Napoleonic Tactics

HIGH Classic turn-based tactical gameplay.

LOW Weak Story.

WTF French people speaking Chinese.

The very first thing I noticed when booting up Banner of the Maid was how similar it felt was to classic turn-based tactics titles like Fire Emblem or Final Fantasy Tactics. From the beautiful 2D isometric battle maps to the way combat is divided into phases, to characters that ooze gorgeous design, it’s clear that Banner is drawing from the genre’s best as inspiration.

Banner starts right off in an alternate reality where magic is real. Those who wield it are called witches or “maids”, and they can help influence others. The player is Pauline, the sister of Napoleon Bonaparte — a real historical figure, although in real life she was not involved in war. This alt-universe take on the French Revolution is a fascinating one that had me interacting with many famous figures like Robespierre and Marie Antoinette — and thankfully, it’s far less bloody than the real one was.

I enjoy turn-based gameplay in both RPG and tactics flavors, and the mechanics in Banner are top notch. While it’s based on a traditional rock/paper/scissors model where one type of weapon trumps another, Banner offers a lot of depth with eventual class upgrades, skills, items, and more. This isn’t necessarily anything new for the genre, but it delivers the staples well.

In terms of difficulty, Banner is challenging, but not insanely or unfairly so. I had to repeat and load many times, and victory came when I thought tactically and planned out each turn (and sometimes several) ahead to win. While sometimes punishing, it was ultimately a rewarding experience that gave me an immense feeling of accomplishment when I pulled off tight victories. Thankfully, Banner does not use ‘permadeath’ mechanics, as I lost at least a unit or two in nearly every battle.

Outside of the combat, the story advances like a visual novel with limited interactions that can influence the story, as well as the player’s standing with various factions such as the Royalists, or the people of France. The higher one’s standing, the better items that are available to buy and the more sidequests that are unlocked. I quite enjoyed this aspect, and was relieved to find that my decisions to support one faction over another never decreased my standing with the ones I didn’t choose.

While the standing mechanics are solid, the story is a bit dry. Pauline’s band fights for France and steadily get embroiled with different factions. Sadly, it’s not particularly compelling. The characters’ personalities are bland and they’re essentially one-note stereotypes such as the ‘nerdy’ character, the ‘grizzled veteran’, the ‘go getter’ and so on. However, their visual designs were amazing — each one has a distinctive style. Some of the female characters could stand to be slightly less sexualized, but I was a fan.

In essence, Banner of the Maid is a great tactical RPG that hits some of the best high points (mechanically) of the genre, but when I compare it to classics like Fire Emblem or Final Fantasy Tactics, I can’t help but feel like the genre has improved so much since then, especially when it comes to player amenities like time rewinds, quicksaves, easy inventory management, and so forth — all things that Banner is lacking.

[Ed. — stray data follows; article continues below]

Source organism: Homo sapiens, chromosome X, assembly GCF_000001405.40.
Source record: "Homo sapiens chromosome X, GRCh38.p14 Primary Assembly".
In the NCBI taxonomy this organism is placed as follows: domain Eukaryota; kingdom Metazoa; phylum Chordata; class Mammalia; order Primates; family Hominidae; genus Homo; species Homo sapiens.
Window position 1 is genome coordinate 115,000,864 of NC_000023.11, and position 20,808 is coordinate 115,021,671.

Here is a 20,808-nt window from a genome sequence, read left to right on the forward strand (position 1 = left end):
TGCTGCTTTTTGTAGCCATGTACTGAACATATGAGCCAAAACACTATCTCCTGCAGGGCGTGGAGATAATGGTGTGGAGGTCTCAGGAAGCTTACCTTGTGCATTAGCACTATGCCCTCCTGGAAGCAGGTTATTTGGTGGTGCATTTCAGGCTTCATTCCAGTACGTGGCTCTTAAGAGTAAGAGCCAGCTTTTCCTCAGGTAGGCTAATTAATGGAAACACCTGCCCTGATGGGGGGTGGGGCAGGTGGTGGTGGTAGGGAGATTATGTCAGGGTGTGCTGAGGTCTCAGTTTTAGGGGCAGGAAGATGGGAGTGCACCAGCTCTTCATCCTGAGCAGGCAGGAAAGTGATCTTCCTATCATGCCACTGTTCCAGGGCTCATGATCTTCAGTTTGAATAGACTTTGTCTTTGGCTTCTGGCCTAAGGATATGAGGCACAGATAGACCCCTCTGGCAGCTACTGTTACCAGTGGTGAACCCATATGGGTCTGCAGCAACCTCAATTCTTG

While Banner of the Maid nails the core mechanics and captures the essence of the genre, it’s hard to ignore the lackluster story and lack of modern features that are found in much of the competition. Its tactical RPG side shines and remains a solid choice for fans of the genre who appreciate the classic formula, but a little more polish wouldn’t hurt.

Rating: 7 out of 10

Disclosures: This game is developed by Azure Flame Studio and published by Beijing Zhongdian Boya Technology Co., Ltd. and CE-Asia Co., Ltd. It is currently available on Switch, PS4, XBO, and PC. This copy of the game was obtained via publisher and reviewed on the Switch. Approximately 15 hours of play were devoted to the single-player mode, and the game was not completed. There are no multiplayer modes.

Parents: According to the ESRB, this game is rated T and contains Mild Violence, Suggestive Themes. Soldiers shoot each other in combat, however the graphics are very small and cartoonish. The character designs can be very suggestive and sexualized.

Colorblind Modes: There are no colorblind modes available in the options.

Deaf & Hard of Hearing Gamers: Everything is presented via text and there are no audio contextual cues. There is no way to resize or alter the subtitles. This game is fully accessible.

Remappable Controls: No, this game’s controls are not remappable. There is no controller diagram. To select menus and units with the left stick. A is to select and B is back. The + button on switch will bring up the menu to save, load, skip turn, etc in combat.

Nikki Waln
Notify of

Inline Feedbacks
View all comments